The psychic Pokémon Spoink not only has an adorable name, but a cute piggy nose and bright pink cheeks to match. Yet this third-generation Pokémon, introduced in the games Ruby and Sapphire, is actually fighting for its life with every hop of its springy tail. The Pokedex reveals that bouncing is what makes Spoink's heart beat, therefore "if it stops, its heart will stop." One entry says that Spoink even bounces in its sleep.

Spoink has the ability to evolve into Grumpig, which thankfully does not need to keep constantly moving in order to live. One can only imagine the desperation a Spoink must feel to one day evolve just so it can finally get some rest, instead of literally bouncing for its very survival.

Sonic commits suicide

One of the charms of the speedy blue hedgehog created by Sega Genesis is his cool guy attitude. We can see it in his self-assured smile and mischievous eyes, and the way he jumps into action without any fear of danger. It seems, however, that Sonic's lack of patience and need for speed has a tendency to awaken suicidal tendencies.

In Sonic the Hedgehog 1 and 2, if the player is inactive for too long, Sonic will glare into the camera and tap his foot impatiently, as if to say, "Come on, let's go!" It's an amusing little animation, however, the humor quickly turns to horror in Sonic the Hedghog CD. If the player takes too long to get things moving, Sonic apparently loses the will to live and jumps off the cliff to his death, resulting in "game over."

Being an adrenaline junkie is one thing, but willingly plummeting to his death just because he's forced to stand still for 60 seconds? Maybe Sonic should take a cue from Spoink and learn to adapt to his needs in a healthier manner.

PNF 404 is really Earth, destroyed by nuclear war

The Pikmin games are a fun adventure series featuring helpful little critters on an unknown alien planet. When protagonist Captain Olimar crash lands on the mysterious planet (later dubbed PNF 404), he finds that it is virtually void of intelligent life. However, as the player explores PNK 404 throughout the series, they find clues that suggest a truly horrific possibility.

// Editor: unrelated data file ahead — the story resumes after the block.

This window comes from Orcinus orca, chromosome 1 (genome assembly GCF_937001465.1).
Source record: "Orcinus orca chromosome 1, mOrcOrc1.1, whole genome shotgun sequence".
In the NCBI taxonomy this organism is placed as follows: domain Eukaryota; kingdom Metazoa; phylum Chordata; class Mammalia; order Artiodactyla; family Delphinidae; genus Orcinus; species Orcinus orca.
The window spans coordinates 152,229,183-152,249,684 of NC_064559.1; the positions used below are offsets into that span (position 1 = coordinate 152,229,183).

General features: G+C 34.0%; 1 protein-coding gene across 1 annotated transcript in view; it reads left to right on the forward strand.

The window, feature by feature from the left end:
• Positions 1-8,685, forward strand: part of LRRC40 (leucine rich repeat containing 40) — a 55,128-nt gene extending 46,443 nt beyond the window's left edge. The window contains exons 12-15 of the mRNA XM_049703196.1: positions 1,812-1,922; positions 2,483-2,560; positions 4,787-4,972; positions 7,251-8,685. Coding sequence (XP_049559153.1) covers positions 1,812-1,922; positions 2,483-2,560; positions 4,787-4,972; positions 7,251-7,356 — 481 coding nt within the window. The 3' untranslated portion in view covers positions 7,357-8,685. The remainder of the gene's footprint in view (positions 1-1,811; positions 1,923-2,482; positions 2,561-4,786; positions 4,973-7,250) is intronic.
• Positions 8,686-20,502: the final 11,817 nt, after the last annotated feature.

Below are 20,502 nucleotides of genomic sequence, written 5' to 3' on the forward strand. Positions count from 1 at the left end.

In Pikmin 2, Olimar and his Pikmin pals find treasures on the planet that are very familiar: for example, a 7Up bottle cap and a Duracell battery. Nothing scary about that, but it certainly adds to the theory that PNF 404 could have once been our very own Earth. So what happened to all the humans? In the first Pikmin game, Olimar finds a Geiger counter, and although it seems that he doesn't know what the tool is used for, it states in the Ship Log that "this noisy gauge is always letting off spontaneous clicks and buzzes."

Could it be that PNF 404 is actually the remains of Earth left nearly decimated by nuclear war? Although this theory has not been confirmed by the game's creators, it seems a likely possibility.

Sonic's mythical Genocide City Zone

Here's another unsettling Sonic the Hedgehog secret. A level with the title Genocide City Zone was originally in Sonic 2, but was pulled by the artist and eventually replaced with Metropolis Zone. However a prototype was discovered online which allowed players to check out the level — unfortunately, selecting Genocide City Zone from the prototype version's main menu will bring Sonic and his buddy Tails to an empty level, resulting in the heroes falling to their deaths.

Though the name may be fitting for a level that results in an untimely end, it seems that the true reason for the title was simply a mistake in translation. According to an interview with Tom Payne, the level's creator, the Japanese members of the team wanted to give the level a dangerous-sounding name, however, they did not realize just how dark the association was. Payne had the name changed to Cyber City before the level was scrapped, although aspects of the original design can be seen in Metropolis Zone.

Discs 11 and 13 in Minecraft will give you nightmares

What could be frightening about a pixelated world that allows players to explore, build, and craft all kinds of goodies? A lot of things, apparently.

While Minecraft is generally a relaxed game where players can show their creative side by building all kinds of unique structures, there is a dark mystery within the block world if one knows where to look. While exploring, players can collect a variety of audio discs which can be played in a jukebox — most of the discs contain standard music tracks that are pleasant enough, but if one is lucky enough (or unlucky) they can find the cryptic discs 11 and 13, which playback some truly eerie audio tracks. 

In Disc 11, we can hear running footsteps, heavy breathing, and some other-worldly sound effects that will set your teeth on edge. The audio in Disc 13 is even more disturbing, with loud chimes and strange dripping sounds as if from the inside of a cave. The track cuts off suddenly about halfway through, and then returns with eerily blowing winds and more strange music. While there are a number of theories surrounding these discs, nothing as of yet has been confirmed.